On Feb 16th 2018, over 400 attendees from around the world made their way to CodeNode in the City of London for the third iteration of London's Calling - the largest Salesforce community event in Europe.
The keynote speaker this year was Dr Sue Black, OBE, on her journey from a single parent of three young children on a council estate to one of the top 50 women in tech in Europe. The words "inspirational" and "awesome" are overused in the technology space, but in this case they are absolutely appropriate. I spoke to a lot of people after the event and heard nothing but good feedback.
In a change from the last couple of years, there was no keynote to start the day, instead another slot for sessions was created and filled. This feels like a change for the better to me - it's a one day event, so bookending with keynotes reduces the time available for learning, which most attendees are looking to maximise. It does mean that there isn't a big name speaker to attract people to register (most likely a Salesforce exec), but as an event becomes established there is less of a need for this.
There was a huge variety of sessions this year - Alexa integrations, Einstein put to various uses (which led to the first question in a session being "Are those all your freckles", which isn't something I expected to hear at a tech conference!), Lightning Components/Layouts/Experience, Pardot vs Marketing Cloud, training users, and change management to name but a few. As usual, attending one session meant you were missing out on another one and I saw a few people move at the halfway point to try to maximise their time. To give an idea of this, there were six sessions on at 10:55 and even though I really wanted to go to three of them, I had to decide on one. I chose Todd Halfpenny's talk on Einstein, and was glad I did otherwise I'd have missed the freckles question!
Another first was workshops - one hour hands on sessions to get stuck into various admin and developer tasks. I didn't take part in any of these, but having run quite a few in the past from Elevate in London through to Dreamforce, I'm pretty familiar with the challenges - it doesn't matter how many times you mention that a laptop and working org is required, someone is going to turn up with a phone and ask if there's anything you can do for them! I'd imagine the workshops replaced the Trailhead areas from previous events and again, this seems like a smart move to me - if you take time off or persuade your company to send you to a community event and then spend the day doing badges that you can do anytime, it doesn't feel like that's delivering huge return on investment.
More sessions obviously need more people to deliver them, but once again the organisers were able to deliver a good mix of experienced presenters and first timers. I was lucky enough to be chosen again this year, with a talk on offline mobile application development and also picked up a guest slot on Angela Mahoney's talk on Male Allies in Tech, an interesting and important topic.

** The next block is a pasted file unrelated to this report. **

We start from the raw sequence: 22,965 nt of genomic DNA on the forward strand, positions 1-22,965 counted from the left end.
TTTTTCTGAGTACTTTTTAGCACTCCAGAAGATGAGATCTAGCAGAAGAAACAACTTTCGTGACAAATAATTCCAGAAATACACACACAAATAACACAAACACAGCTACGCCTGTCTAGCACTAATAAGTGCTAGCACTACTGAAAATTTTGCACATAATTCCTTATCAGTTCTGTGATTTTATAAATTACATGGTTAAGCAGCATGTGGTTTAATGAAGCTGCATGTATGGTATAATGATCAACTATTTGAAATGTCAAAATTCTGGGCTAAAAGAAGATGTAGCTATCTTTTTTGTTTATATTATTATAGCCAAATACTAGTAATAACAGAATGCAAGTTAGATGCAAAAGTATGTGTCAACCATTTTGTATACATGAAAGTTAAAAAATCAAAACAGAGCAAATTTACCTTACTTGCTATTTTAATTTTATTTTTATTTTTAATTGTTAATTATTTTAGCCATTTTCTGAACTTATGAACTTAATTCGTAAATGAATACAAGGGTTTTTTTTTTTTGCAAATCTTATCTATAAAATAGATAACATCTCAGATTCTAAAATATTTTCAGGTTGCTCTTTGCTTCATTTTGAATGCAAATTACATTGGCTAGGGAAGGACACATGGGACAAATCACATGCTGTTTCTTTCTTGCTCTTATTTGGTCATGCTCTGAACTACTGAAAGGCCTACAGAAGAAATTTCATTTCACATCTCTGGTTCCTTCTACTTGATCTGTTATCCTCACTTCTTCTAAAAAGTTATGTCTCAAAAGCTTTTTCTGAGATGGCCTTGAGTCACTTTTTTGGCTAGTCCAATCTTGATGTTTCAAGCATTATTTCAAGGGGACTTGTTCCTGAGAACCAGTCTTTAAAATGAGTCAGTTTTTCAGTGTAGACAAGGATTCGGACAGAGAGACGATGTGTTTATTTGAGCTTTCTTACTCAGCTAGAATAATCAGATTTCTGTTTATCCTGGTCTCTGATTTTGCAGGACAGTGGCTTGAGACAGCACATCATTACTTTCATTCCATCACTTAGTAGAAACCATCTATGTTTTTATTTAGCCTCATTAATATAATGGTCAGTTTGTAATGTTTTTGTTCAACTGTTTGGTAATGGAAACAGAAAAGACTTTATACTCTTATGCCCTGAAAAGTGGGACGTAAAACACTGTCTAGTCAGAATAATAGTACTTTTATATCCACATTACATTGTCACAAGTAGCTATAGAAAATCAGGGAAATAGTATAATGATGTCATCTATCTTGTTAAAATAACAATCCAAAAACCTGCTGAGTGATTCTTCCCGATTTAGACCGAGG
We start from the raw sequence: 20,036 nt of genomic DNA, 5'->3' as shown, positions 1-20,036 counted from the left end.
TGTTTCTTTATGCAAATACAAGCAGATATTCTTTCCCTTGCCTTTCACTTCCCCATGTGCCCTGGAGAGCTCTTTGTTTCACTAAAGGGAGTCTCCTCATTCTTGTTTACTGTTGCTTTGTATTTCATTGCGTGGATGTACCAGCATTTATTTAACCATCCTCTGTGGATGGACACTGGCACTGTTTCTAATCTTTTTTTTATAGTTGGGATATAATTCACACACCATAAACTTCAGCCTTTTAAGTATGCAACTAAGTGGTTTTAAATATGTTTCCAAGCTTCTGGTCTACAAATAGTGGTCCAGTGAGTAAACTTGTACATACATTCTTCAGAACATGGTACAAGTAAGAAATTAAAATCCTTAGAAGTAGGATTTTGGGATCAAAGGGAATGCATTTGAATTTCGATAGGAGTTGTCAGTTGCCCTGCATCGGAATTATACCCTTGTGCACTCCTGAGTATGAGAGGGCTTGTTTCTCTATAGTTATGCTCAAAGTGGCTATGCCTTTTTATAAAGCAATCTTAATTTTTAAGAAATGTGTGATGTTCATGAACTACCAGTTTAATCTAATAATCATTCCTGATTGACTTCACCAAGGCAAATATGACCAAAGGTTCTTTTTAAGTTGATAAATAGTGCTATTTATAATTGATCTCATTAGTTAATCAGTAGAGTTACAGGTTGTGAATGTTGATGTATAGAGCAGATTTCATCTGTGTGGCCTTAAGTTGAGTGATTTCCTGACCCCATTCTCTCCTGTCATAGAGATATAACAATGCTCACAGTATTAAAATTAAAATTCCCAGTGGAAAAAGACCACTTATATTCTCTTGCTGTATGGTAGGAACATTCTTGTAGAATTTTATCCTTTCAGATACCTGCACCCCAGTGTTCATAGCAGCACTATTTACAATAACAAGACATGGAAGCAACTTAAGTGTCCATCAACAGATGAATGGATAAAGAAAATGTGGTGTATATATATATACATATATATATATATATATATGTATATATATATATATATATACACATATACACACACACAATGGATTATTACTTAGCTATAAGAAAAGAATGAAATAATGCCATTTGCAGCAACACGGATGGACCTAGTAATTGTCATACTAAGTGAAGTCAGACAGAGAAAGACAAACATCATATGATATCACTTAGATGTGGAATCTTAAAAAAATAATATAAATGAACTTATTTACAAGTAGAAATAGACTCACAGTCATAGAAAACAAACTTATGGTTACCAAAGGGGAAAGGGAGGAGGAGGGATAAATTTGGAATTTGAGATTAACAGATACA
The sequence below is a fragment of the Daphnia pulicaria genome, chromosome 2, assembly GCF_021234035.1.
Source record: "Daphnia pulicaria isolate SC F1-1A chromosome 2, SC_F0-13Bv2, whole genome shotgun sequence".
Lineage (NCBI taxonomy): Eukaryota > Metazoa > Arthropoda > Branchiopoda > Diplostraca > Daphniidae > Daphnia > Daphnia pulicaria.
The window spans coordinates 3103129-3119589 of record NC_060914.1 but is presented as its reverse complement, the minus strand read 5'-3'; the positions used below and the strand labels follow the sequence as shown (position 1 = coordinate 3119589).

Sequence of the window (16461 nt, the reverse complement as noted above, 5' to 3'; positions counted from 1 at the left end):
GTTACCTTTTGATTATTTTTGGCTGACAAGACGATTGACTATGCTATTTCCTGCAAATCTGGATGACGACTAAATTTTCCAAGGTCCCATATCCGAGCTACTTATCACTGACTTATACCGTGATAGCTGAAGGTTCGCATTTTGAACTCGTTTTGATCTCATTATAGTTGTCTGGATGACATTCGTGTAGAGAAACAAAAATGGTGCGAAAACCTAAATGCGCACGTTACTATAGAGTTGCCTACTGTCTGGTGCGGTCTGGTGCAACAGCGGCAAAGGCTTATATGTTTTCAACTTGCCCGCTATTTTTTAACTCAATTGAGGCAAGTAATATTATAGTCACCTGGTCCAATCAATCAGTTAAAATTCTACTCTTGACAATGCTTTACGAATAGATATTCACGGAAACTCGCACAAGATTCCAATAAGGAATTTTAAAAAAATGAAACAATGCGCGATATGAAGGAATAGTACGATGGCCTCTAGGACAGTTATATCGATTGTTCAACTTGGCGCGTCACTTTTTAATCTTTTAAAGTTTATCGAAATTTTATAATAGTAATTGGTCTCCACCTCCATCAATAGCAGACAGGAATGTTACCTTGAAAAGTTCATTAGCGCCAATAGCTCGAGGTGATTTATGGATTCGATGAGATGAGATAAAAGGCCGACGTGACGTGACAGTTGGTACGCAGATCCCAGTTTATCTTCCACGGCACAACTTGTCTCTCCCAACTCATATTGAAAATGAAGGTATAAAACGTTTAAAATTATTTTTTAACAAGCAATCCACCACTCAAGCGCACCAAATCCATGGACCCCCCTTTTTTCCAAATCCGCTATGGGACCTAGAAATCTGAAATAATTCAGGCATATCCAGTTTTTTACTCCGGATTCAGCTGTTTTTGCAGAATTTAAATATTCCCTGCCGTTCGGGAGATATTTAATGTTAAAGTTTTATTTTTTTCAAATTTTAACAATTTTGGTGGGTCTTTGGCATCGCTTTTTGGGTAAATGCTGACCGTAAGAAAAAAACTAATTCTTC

The speakers are also a mix of Salesforce employees and the community, but skewed very much towards the latter. It's easy to tell the difference, as the Salesforce staff always overrun their sessions! What this does mean is that there's a lot less focus on the concepts and simple examples, and more on how problems actually get solved in the real world.
12 companies took part in the demo jam with Aircall coming out on top. While they deserved the win, fitting a huge amount of functionality into three minutes, for pure theatre it would be hard to top Jean Michel Mougeolle as he raced to get images classified to put on a website.
While it's sometimes tempting to skip these type of sessions, always remember that without the sponsors these events can't take place, so always turn up and show support.
While this was bound to increase given the additional attendees, there was a noticeable increase in the amount of networking in the open areas, even while sessions were taking place. When you know everyone and only see them infrequently, managing your time at these events becomes a difficult juggling act
Who ate all the pies?
Finally, the catering took a distinctly British turn this year, with the introduction of pie, mash and mushy peas. This clearly appealed to the attendees as the queue for the pies snaked up and down entire corridors and a number of people had to fall back on the second choice of casserole. A clear signal to the organisers that next year we need pies all round.
Keir Bowden is CTO of BrightGen, a Certified Technical Architect and multi-time Salesforce MVP - you can find him on twitter @bob_buzzard.